I remember looking through my mom's photo albums as a little girl and asking who that man in an army jacket was. She told me it was my dad when he served in the Israeli army. As a kid sitting on our couch in New York City, where where my mom and I lived, I realised that my father who lived in Israel would never be present in my life. I'd look at him through pictures of his youth and see the physical resemblance between us, never quite knowing if we shared the same personality traits as well. I came to accept his absence, and I focused instead on my mother and the other good people in my life.
Throughout the years, people often asked about my dad — what he was like, what our relationship was like, if they'd ever meet him. And every time I'd have to explain that my father refused to speak to me or acknowledge I existed, which, of course, stung. I'd try to brush it off, saying it was no big deal, but inside I just wanted to run away. Maybe a lie would've felt better.
Looking back and thinking about the journey I've taken, I realise that I didn't need to know him before becoming an adult. I met him for the first time when I was 22 years old, after he and his wife realised they shouldn't have rejected my initial interest in having a relationship. I was 15 years old when I first reached out to them, and I was denied a phone call, visit, or even social media requests for years. I made sure to heal myself during those years and protect my heart, assuming a relationship would never exist. After they changed their minds and wanted a relationship, they told their kids, who were thrilled to learn that they had an American sister. They decided to plan a trip to the United States and meet me in New York for dinner. While the dinner was pleasant and very enlightening, it was also hard to completely forget the past and start fresh.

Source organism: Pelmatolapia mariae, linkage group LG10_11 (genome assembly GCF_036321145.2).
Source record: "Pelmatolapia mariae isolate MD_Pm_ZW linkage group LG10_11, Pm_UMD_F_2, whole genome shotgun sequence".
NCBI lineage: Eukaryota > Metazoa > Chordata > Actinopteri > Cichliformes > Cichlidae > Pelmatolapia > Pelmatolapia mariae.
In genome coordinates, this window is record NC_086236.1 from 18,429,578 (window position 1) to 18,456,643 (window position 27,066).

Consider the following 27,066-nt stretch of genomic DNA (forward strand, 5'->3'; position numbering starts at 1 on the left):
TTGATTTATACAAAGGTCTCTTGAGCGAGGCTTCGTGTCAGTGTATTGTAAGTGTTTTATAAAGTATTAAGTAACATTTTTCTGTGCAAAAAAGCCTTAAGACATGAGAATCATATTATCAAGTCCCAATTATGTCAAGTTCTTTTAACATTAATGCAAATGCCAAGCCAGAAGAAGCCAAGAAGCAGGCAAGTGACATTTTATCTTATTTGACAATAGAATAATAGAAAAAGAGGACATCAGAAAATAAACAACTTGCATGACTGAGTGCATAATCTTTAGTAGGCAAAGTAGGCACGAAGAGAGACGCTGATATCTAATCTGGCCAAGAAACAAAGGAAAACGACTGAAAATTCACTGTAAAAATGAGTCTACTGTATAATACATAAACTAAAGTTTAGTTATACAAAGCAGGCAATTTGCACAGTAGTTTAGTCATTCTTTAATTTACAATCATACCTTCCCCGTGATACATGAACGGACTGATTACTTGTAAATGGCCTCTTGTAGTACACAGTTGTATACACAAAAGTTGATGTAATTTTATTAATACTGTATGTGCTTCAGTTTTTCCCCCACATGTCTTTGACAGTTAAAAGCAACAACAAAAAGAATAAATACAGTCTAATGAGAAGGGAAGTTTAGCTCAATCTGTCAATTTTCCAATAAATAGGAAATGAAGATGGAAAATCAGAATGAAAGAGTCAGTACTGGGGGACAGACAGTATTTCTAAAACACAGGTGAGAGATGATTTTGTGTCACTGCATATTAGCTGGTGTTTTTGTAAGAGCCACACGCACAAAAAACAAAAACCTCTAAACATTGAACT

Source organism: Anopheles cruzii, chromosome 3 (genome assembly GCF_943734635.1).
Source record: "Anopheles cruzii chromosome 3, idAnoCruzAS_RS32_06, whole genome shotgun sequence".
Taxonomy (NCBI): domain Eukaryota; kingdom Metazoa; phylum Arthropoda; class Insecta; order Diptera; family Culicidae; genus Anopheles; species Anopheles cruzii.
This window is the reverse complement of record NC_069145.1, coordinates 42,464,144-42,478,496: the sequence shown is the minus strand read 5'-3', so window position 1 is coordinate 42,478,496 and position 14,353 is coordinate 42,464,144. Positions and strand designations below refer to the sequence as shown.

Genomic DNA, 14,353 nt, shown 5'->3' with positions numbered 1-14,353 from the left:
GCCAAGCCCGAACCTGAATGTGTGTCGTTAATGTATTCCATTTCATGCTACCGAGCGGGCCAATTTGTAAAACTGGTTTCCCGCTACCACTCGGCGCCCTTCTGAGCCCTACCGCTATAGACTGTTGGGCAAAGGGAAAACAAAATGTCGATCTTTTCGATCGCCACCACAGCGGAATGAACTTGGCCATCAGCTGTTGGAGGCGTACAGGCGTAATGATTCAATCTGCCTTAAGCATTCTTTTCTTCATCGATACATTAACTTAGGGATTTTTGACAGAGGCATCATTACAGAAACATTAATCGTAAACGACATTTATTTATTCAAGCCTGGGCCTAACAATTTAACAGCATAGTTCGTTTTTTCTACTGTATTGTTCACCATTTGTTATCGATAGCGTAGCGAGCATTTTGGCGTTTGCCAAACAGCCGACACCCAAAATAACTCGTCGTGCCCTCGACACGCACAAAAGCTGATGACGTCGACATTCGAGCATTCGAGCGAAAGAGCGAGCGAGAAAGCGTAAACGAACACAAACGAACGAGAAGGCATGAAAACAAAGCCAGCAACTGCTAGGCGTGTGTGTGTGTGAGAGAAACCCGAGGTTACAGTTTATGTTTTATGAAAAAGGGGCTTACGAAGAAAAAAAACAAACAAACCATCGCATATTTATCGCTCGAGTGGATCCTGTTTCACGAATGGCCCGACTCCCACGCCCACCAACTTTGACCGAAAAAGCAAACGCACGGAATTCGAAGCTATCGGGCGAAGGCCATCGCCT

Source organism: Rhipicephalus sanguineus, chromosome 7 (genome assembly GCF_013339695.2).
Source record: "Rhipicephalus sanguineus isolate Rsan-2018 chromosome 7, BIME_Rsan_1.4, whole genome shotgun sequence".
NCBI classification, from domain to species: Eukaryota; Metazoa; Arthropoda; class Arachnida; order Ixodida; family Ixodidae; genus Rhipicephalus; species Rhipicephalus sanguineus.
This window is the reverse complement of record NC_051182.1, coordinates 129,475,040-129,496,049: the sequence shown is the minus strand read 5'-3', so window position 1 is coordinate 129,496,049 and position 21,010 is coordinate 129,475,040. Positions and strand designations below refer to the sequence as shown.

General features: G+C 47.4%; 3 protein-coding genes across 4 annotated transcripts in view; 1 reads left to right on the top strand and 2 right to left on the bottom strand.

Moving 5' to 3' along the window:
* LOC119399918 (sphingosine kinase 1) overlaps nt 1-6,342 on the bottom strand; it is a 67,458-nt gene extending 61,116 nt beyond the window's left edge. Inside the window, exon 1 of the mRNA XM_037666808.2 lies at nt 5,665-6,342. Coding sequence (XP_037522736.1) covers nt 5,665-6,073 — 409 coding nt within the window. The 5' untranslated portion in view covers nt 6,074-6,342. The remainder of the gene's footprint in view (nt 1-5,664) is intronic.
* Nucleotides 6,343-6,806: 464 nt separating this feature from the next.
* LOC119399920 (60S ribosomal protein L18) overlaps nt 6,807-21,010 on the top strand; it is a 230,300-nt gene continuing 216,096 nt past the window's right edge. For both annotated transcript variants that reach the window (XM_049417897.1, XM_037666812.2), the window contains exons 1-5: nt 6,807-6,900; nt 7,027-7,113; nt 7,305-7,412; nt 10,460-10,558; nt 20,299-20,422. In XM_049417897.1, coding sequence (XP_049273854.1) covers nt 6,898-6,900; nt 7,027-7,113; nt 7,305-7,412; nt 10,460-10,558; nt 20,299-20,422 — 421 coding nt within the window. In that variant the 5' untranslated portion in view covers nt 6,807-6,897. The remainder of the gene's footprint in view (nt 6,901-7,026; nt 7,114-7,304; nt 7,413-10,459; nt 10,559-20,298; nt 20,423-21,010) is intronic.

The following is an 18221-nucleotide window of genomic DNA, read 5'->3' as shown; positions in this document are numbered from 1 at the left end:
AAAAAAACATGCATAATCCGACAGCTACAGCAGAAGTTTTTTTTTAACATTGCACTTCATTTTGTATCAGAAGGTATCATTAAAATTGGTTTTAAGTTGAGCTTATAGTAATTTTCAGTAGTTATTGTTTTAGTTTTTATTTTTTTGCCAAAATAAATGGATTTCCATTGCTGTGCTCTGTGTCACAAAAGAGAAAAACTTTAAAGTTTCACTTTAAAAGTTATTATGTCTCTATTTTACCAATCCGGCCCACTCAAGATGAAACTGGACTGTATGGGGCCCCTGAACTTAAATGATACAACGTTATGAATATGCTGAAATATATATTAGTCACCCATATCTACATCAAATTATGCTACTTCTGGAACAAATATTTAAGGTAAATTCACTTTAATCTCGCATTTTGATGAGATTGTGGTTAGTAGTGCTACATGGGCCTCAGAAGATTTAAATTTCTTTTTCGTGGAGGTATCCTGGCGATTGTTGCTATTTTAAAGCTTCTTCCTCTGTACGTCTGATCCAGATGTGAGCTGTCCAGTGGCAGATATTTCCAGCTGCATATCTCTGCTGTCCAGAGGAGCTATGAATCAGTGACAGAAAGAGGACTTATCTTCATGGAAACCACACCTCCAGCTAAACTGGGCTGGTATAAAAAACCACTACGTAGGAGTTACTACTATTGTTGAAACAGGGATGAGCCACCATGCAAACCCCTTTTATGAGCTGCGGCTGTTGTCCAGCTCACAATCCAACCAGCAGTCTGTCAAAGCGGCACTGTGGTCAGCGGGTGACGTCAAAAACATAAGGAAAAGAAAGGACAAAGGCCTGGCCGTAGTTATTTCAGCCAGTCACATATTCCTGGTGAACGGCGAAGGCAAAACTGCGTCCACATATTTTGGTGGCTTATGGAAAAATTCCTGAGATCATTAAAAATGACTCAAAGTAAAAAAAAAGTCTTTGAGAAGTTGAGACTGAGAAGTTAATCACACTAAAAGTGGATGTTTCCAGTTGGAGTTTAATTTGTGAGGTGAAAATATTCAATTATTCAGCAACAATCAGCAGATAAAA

Even though I've met him, we still don't have a strong relationship. We check in on birthdays, but we don't speak. To be fair, he doesn't speak English and I don't know Hebrew, so we have that working against us. But beyond that, it's hard to let someone in who you have focused on letting go for so long. Rather than feeling lost and resentful over the lack of memories and moments we could've spent together, I want to look instead at the positive elements I took from it and how it made me who I am today.
I learned to love myself for me and not question my self-worth. Coping with my dad's rejection for the first half of my life taught me how to handle rejection from others. I know that as long as I have myself, I will be OK. Not having a father in my life also made me appreciate the tight bond I have with my mother a lot more. The fact that my mother chose to have me, raise me, and love me, simply because she was praying for me, a baby girl, to come into her life, makes me feel incredibly valued. It's not about the quantity of love but the quality.
Not knowing my dad didn't hold me back from becoming a strong, independent woman who is able to recognise what actual love is — what it feels like, how to get it, when it's earned, and how it shifts with time. I learned that as long as I trust my gut, I'll know when to let people into my life. Do I have a future with my father? I don't really know. If it's meant to be, it'll happen, but I'll be perfectly fine either way.